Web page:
Final Thoughts

Speaking the wrong love language in leadership can cause your message to get lost in translation. As leaders, we need to focus on noticing our colleagues’ behavior, so we can pinpoint the love language that most resonates with them. Implementing the use of love languages in the workplace is no easy feat. It will require time and repetition, but the results are worth every ounce of effort. When you intentionally reinforce the leadership love languages, you’ll increase staff engagement and improve the health and productivity of your company as a whole. Your efforts will create an environment where your team members feel appreciated and valued, which will have a wide-reaching impact beyond the bottom line. The five leadership love languages are words of affirmation, career development, financial rewards, quality time, and acts of service. While some employees speak only one of these languages, others might speak all five of them. As a leader, it is your responsibility to meet the needs of each of these love languages to create an environment where your team members can thrive. It is said that happiness is an immeasurable asset. Although we cannot physically measure and compare it, it is an invaluable commodity in the workplace and one that is attainable with the use of leadership love languages! SEAN PATRICK HOPWOOD

Sean Patrick Hopwood is the C.E.O. of Day Translations, Incorporated. A lover of languages, peace, progress, education, and positivity, Sean speaks fluent English, Spanish, French, Arabic, German, Portuguese and Hebrew, a demonstration of his lifelong love of culture.

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Creating a Culture Club Builds Ownership of



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Building An Effective Workplace Culture

Culture is a team effort

Workplace cultures are the sum of everyone’s beliefs, behaviours, attitudes and skills. This means that no single person is responsible for culture, it belongs to the team. Of course, a senior manager has a big say in the safety of the culture and has to role model what they expect of others. Where they bully, demean, rant and rave, then they – in effect – give permission for everyone to do likewise. The good news is, that the opposite is also true.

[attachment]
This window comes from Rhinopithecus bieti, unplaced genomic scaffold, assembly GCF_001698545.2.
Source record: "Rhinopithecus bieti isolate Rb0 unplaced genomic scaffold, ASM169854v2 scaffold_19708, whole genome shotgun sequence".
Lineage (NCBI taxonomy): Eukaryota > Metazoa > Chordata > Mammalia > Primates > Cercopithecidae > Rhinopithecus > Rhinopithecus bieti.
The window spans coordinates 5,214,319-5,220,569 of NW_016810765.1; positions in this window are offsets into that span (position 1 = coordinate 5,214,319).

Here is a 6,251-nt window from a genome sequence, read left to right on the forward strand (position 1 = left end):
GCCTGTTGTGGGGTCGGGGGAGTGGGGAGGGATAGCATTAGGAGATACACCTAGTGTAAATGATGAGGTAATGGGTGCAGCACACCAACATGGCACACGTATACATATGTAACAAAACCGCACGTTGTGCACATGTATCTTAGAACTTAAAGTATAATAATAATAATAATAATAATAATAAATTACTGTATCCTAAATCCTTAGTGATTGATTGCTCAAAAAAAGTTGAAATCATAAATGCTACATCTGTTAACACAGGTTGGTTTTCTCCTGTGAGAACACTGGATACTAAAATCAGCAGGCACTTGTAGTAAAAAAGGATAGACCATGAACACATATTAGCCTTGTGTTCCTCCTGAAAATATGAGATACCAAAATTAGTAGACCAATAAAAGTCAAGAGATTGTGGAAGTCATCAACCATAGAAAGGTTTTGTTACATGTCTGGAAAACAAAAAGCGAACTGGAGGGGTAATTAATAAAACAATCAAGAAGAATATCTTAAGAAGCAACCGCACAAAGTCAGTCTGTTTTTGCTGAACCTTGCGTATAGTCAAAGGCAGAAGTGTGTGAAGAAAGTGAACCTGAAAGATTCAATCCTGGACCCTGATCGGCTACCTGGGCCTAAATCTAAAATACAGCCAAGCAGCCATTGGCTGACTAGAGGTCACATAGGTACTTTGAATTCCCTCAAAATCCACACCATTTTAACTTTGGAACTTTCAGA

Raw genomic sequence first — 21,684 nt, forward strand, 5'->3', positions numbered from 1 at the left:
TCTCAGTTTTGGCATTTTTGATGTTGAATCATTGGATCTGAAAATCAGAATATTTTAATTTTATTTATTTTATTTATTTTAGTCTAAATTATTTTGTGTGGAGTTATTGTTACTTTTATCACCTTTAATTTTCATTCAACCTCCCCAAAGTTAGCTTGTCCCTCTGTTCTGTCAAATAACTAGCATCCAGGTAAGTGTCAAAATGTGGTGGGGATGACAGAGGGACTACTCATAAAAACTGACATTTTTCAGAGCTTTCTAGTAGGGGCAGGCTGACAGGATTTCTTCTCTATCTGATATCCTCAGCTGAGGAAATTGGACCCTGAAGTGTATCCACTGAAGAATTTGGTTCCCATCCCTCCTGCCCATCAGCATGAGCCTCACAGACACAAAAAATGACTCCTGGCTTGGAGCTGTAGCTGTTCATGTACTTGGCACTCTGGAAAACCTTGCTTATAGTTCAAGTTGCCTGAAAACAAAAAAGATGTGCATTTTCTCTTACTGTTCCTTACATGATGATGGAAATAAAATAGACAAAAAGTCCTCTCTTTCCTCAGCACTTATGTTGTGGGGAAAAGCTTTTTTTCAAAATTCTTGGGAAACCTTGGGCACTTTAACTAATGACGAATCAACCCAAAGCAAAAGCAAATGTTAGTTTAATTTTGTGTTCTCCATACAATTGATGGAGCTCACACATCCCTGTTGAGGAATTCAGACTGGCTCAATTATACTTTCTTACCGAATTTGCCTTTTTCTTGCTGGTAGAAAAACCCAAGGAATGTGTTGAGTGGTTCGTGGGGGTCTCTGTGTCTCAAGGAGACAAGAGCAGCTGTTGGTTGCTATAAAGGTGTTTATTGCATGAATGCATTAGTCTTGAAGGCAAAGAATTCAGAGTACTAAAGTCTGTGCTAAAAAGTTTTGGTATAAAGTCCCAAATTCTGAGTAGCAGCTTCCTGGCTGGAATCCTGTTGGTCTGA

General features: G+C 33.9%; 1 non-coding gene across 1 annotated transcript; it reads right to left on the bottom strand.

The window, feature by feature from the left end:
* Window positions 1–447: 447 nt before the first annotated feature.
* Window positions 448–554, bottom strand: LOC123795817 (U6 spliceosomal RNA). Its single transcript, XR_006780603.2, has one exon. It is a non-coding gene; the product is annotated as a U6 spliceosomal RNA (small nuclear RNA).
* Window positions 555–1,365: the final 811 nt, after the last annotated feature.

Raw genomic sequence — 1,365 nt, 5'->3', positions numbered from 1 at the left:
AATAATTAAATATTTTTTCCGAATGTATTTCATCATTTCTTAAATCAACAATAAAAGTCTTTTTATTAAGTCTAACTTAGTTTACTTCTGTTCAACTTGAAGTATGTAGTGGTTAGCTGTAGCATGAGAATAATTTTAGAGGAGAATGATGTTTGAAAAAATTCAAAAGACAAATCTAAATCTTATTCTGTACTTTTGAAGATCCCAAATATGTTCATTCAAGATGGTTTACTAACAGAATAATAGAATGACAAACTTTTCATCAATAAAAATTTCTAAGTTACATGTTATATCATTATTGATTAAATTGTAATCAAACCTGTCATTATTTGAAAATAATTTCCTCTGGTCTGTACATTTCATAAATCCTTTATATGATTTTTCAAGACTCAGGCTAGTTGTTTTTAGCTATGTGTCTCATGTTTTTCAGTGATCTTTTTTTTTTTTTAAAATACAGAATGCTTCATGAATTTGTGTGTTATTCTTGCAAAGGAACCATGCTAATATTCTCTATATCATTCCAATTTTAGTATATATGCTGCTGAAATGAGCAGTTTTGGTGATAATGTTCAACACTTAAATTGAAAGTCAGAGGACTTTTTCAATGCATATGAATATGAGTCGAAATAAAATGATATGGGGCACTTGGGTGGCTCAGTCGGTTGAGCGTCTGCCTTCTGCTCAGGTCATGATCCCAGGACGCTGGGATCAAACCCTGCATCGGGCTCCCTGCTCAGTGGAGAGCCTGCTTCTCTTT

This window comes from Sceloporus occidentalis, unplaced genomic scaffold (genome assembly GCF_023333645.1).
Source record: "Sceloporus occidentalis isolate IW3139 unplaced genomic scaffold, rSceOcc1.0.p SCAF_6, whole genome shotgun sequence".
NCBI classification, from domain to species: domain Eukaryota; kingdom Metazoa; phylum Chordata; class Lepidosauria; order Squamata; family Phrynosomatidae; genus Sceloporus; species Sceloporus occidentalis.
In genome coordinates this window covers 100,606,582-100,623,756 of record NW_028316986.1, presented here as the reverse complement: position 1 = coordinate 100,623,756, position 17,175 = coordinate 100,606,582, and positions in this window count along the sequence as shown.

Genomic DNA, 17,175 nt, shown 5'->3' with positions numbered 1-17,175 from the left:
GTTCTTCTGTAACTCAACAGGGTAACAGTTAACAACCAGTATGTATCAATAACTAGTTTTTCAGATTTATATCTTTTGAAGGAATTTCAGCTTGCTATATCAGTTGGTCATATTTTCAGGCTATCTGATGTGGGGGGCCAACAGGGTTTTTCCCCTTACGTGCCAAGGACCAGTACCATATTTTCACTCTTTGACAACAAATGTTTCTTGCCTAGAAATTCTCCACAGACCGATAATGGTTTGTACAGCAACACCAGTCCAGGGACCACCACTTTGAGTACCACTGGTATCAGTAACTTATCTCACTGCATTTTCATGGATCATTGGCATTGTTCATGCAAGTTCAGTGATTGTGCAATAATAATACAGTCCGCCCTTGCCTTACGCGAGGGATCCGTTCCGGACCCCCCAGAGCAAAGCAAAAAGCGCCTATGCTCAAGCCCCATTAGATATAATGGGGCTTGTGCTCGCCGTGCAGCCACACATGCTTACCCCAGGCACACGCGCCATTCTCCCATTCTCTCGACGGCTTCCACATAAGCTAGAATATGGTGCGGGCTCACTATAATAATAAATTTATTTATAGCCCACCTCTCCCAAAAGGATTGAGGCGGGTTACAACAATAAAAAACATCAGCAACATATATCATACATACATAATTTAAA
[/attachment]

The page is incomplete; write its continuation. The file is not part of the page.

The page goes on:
As culture is owned by everyone within the team, the club should have representatives from every area. This is not the traditional way of setting up working groups or task forces. Usually, their attendees are from the same small group of ‘high-potential’ employees, rather than having a mix of roles, departments, skill sets, mindsets, viewpoints and ages.

When they choose to be kind, empathetic, set expectations well, elevate others and celebrate success, then this has a motivating effect of everyone on the team. It provides encouragement and inspiration and a strong impetus for team success. Team members then take an active interest and role in defining the culture (vision, behaviours, principles of collaboration) required to deliver any product or service. Once these cultural foundations are laid, then the hard work begins, because defining team culture is not a ‘set and forget’ activity. Like any strong plant, it needs feeding, watering and plenty of sunshine and this is where the formation of a monthly culture club can be hugely effective. Now, I know what you’re thinking. ‘But Colin, didn’t Boy George already do this about 30 years ago?’ Well, yes. There’s really only one Culture Club and it contained Boy George, Jon Moss, Mikey Craig and Roy Hay. Formed in London in 1981, they’re still touring at venues around the world today. I remember seeing them perform ‘Do you really want to hurt me’ on Top of the Pops in the early 80s and loving the mix of new wave and reggae and the way Boy George challenged the traditional view of what a band frontman should look like. It was like nothing I’d ever seen before and the band felt ahead of their time.